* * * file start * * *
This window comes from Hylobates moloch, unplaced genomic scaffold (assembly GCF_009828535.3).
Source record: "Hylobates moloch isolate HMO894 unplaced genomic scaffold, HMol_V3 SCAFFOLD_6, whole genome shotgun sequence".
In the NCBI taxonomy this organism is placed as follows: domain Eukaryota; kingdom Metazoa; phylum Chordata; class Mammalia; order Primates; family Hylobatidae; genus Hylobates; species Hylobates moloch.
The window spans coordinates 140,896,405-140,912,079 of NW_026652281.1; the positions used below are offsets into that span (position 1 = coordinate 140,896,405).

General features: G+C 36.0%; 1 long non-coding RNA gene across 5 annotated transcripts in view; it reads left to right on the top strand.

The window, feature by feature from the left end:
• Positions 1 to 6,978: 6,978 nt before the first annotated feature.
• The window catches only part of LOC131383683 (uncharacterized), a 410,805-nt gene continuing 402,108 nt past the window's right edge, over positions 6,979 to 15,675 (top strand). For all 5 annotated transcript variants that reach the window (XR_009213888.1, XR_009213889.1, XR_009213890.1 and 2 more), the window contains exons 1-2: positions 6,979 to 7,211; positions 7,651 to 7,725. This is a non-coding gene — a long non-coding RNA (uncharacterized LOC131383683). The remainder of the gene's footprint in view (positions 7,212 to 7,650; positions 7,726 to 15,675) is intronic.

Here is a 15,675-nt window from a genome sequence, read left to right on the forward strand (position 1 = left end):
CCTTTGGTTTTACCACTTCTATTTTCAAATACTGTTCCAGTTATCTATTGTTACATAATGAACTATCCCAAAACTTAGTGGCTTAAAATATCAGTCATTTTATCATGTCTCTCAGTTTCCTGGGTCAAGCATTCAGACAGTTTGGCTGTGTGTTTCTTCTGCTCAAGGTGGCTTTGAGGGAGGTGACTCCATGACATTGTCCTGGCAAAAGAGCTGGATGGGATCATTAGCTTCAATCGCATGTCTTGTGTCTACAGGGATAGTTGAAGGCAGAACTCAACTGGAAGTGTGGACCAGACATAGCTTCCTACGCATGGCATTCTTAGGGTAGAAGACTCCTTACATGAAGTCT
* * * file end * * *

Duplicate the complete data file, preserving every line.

This window comes from Hylobates moloch, unplaced genomic scaffold (assembly GCF_009828535.3).
Source record: "Hylobates moloch isolate HMO894 unplaced genomic scaffold, HMol_V3 SCAFFOLD_6, whole genome shotgun sequence".
In the NCBI taxonomy this organism is placed as follows: domain Eukaryota; kingdom Metazoa; phylum Chordata; class Mammalia; order Primates; family Hylobatidae; genus Hylobates; species Hylobates moloch.
The window spans coordinates 140,896,405-140,912,079 of NW_026652281.1; the positions used below are offsets into that span (position 1 = coordinate 140,896,405).

General features: G+C 36.0%; 1 long non-coding RNA gene across 5 annotated transcripts in view; it reads left to right on the top strand.

The window, feature by feature from the left end:
• Positions 1 to 6,978: 6,978 nt before the first annotated feature.
• The window catches only part of LOC131383683 (uncharacterized), a 410,805-nt gene continuing 402,108 nt past the window's right edge, over positions 6,979 to 15,675 (top strand). For all 5 annotated transcript variants that reach the window (XR_009213888.1, XR_009213889.1, XR_009213890.1 and 2 more), the window contains exons 1-2: positions 6,979 to 7,211; positions 7,651 to 7,725. This is a non-coding gene — a long non-coding RNA (uncharacterized LOC131383683). The remainder of the gene's footprint in view (positions 7,212 to 7,650; positions 7,726 to 15,675) is intronic.

Here is a 15,675-nt window from a genome sequence, read left to right on the forward strand (position 1 = left end):
CCTTTGGTTTTACCACTTCTATTTTCAAATACTGTTCCAGTTATCTATTGTTACATAATGAACTATCCCAAAACTTAGTGGCTTAAAATATCAGTCATTTTATCATGTCTCTCAGTTTCCTGGGTCAAGCATTCAGACAGTTTGGCTGTGTGTTTCTTCTGCTCAAGGTGGCTTTGAGGGAGGTGACTCCATGACATTGTCCTGGCAAAAGAGCTGGATGGGATCATTAGCTTCAATCGCATGTCTTGTGTCTACAGGGATAGTTGAAGGCAGAACTCAACTGGAAGTGTGGACCAGACATAGCTTCCTACGCATGGCATTCTTAGGGTAGAAGACTCCTTACATGAAGTCT